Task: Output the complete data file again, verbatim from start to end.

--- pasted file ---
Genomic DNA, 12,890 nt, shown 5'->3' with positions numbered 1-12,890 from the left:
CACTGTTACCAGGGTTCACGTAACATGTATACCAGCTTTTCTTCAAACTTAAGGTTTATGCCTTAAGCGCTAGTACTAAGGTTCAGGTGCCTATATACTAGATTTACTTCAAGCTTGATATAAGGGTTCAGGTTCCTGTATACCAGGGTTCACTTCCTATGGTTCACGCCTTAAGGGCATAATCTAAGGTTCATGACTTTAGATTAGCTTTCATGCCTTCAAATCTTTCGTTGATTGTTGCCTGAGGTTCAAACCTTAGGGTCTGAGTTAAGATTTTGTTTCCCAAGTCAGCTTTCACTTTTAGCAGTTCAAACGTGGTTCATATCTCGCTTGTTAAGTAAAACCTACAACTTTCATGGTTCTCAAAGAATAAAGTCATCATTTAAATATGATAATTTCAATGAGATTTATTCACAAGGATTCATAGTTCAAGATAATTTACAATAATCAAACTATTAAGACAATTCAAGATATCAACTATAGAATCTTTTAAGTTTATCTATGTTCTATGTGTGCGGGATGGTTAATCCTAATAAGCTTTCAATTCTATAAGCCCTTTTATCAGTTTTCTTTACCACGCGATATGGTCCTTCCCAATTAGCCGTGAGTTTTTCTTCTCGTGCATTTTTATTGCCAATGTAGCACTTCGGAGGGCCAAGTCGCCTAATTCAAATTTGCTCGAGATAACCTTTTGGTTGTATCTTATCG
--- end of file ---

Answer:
Genomic DNA, 12,890 nt, shown 5'->3' with positions numbered 1-12,890 from the left:
CACTGTTACCAGGGTTCACGTAACATGTATACCAGCTTTTCTTCAAACTTAAGGTTTATGCCTTAAGCGCTAGTACTAAGGTTCAGGTGCCTATATACTAGATTTACTTCAAGCTTGATATAAGGGTTCAGGTTCCTGTATACCAGGGTTCACTTCCTATGGTTCACGCCTTAAGGGCATAATCTAAGGTTCATGACTTTAGATTAGCTTTCATGCCTTCAAATCTTTCGTTGATTGTTGCCTGAGGTTCAAACCTTAGGGTCTGAGTTAAGATTTTGTTTCCCAAGTCAGCTTTCACTTTTAGCAGTTCAAACGTGGTTCATATCTCGCTTGTTAAGTAAAACCTACAACTTTCATGGTTCTCAAAGAATAAAGTCATCATTTAAATATGATAATTTCAATGAGATTTATTCACAAGGATTCATAGTTCAAGATAATTTACAATAATCAAACTATTAAGACAATTCAAGATATCAACTATAGAATCTTTTAAGTTTATCTATGTTCTATGTGTGCGGGATGGTTAATCCTAATAAGCTTTCAATTCTATAAGCCCTTTTATCAGTTTTCTTTACCACGCGATATGGTCCTTCCCAATTAGCCGTGAGTTTTTCTTCTCGTGCATTTTTATTGCCAATGTAGCACTTCGGAGGGCCAAGTCGCCTAATTCAAATTTGCTCGAGATAACCTTTTGGTTGTATCTTATCG